Temporal Constraints Between Tasks

The treatment of infections requires a rather strict regime of temporal constraints to optimize its effectiveness and, at the same time, limit antibiotic intake to the strictly necessary levels to avoid the development of antibiotic resistance. The BPMN duration extension, widely used in the study by Zerbato et al [44], does not currently exist in TP, and it has been replaced in our models with dynamic nondeterministic events, as in pattern 1, where a task transition event triggers a repeat terminate-condition to interrupt the empiric treatment loop. A nondeterministic event-driven model can speed up a treatment process (eg, when laboratory tests are ready earlier than expected, the pathogen-specific treatment can be started). Despite not being strictly required in our TP models, there could be other thinkable scenarios in which task duration could be useful, either as a constraint owing to regulations or in high-precision treatments. Arguably, medication records with duration information are already documented in the EHR; thus, a task duration attribute in the TP meta model could be seen as redundant. However, we think that a workflow task should have an intrinsic duration inherent to any piece of work which can be relevant for prescriptive tasks and overrides at the time of execution (eg, in a treatment adjustment) to dynamically change the number of antibiotic intakes. Consequently, we suggest adding optional duration attributes to the TP Plan_Item parent class (Table 3). The new attributes should be able to be overridden on demand at the time of execution and leave the corresponding accounting records for both audit and process-mining purposes. In addition, the concrete syntax (ie, the TP-VML graphical representation) could be enhanced with new annotation capabilities.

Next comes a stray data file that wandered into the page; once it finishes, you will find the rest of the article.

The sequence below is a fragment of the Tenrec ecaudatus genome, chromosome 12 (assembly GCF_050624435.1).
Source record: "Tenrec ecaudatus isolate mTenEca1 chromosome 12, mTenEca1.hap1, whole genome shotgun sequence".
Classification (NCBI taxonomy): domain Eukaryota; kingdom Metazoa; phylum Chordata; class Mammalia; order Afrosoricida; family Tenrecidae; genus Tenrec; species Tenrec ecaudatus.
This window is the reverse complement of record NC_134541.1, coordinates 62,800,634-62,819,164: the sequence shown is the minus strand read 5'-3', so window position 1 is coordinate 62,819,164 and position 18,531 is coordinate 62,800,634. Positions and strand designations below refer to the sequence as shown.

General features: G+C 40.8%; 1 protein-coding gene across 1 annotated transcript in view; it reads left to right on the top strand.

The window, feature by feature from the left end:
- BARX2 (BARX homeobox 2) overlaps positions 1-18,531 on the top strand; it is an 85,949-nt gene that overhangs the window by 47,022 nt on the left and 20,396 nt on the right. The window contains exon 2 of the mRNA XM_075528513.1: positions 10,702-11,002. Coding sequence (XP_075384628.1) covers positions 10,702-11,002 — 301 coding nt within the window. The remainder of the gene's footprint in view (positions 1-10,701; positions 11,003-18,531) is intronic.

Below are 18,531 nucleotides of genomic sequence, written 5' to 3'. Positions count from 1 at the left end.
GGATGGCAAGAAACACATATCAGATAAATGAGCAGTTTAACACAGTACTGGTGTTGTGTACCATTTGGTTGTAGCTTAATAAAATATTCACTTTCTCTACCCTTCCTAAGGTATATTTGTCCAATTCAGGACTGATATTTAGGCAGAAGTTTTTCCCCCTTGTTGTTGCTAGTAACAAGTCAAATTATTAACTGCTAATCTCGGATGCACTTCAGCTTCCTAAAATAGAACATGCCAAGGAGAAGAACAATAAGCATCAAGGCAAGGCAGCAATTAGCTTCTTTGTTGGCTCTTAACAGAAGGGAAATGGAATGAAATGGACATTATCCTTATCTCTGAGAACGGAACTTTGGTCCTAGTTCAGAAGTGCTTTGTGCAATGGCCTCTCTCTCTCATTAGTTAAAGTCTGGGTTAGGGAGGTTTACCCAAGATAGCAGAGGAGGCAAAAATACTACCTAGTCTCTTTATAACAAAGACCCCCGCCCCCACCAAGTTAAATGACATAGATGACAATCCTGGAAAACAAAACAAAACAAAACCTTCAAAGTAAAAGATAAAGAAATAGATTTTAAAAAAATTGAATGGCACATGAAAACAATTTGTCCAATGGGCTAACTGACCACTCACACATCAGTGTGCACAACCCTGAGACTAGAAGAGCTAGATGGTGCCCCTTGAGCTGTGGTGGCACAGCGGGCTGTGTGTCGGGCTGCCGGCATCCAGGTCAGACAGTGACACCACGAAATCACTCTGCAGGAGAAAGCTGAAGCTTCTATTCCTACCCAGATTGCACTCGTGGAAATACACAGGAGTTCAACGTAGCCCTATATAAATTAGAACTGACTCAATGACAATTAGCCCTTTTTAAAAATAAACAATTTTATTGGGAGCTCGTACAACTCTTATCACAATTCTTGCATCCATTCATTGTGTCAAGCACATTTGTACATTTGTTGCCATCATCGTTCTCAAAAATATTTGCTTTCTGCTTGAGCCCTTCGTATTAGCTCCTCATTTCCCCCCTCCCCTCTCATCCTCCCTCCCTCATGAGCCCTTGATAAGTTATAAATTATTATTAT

Furthermore, TP uses different waits to hold task execution: task-, timer-, and callback-waits. A list of events to be waited on can be specified in the events-list attribute of the task-wait class, both deterministic and nondeterministic. The task-wait ceases when any of the events in the events-list becomes true and is currently evaluated as a logical OR (cursive). We propose to add an attribute event-list-relation in the task-wait class with possible values OR and AND so that a task can wait on the simultaneous occurrence of more than one event, a typical behavior of complex event processing systems. However, this requires other possibly deep-going adaptations of the TP logic to evaluate the occurrence of multiple events within a given time window, so a thorough cost-benefit analysis should be performed on this specific feature. Furthermore, TP has an optional event-relation attribute in the Task-wait class for increased time granularity, intended to allow a task to be specified as commencing before, with or after the triggering event (such as a meal) [14]. In the case of deterministic events, this attribute could be further refined with a new offset attribute expressed in positive or negative time units relative to the triggering event as a time quantifier. As a task-wait can wait for more than one event, we would interpret the newly quantified event-relation as transition task t1 to the available state x hours before|after the events-list via which t1 task-wait is ceased in AND or OR logic; that is, all triggered events (AND) or just 1 (OR). The effect of this is to add or subtract a concrete amount of time (the offset x) to the firing time of the triggering event or events associated with the task-wait, causing the task to either be delayed or advanced. In the case of nondeterministic events, the event-relation attribute cannot have quantifiers, at least for the before operand, as the time of occurrence of such events is unknown, so the task can only become available immediately before or after the set of triggering events.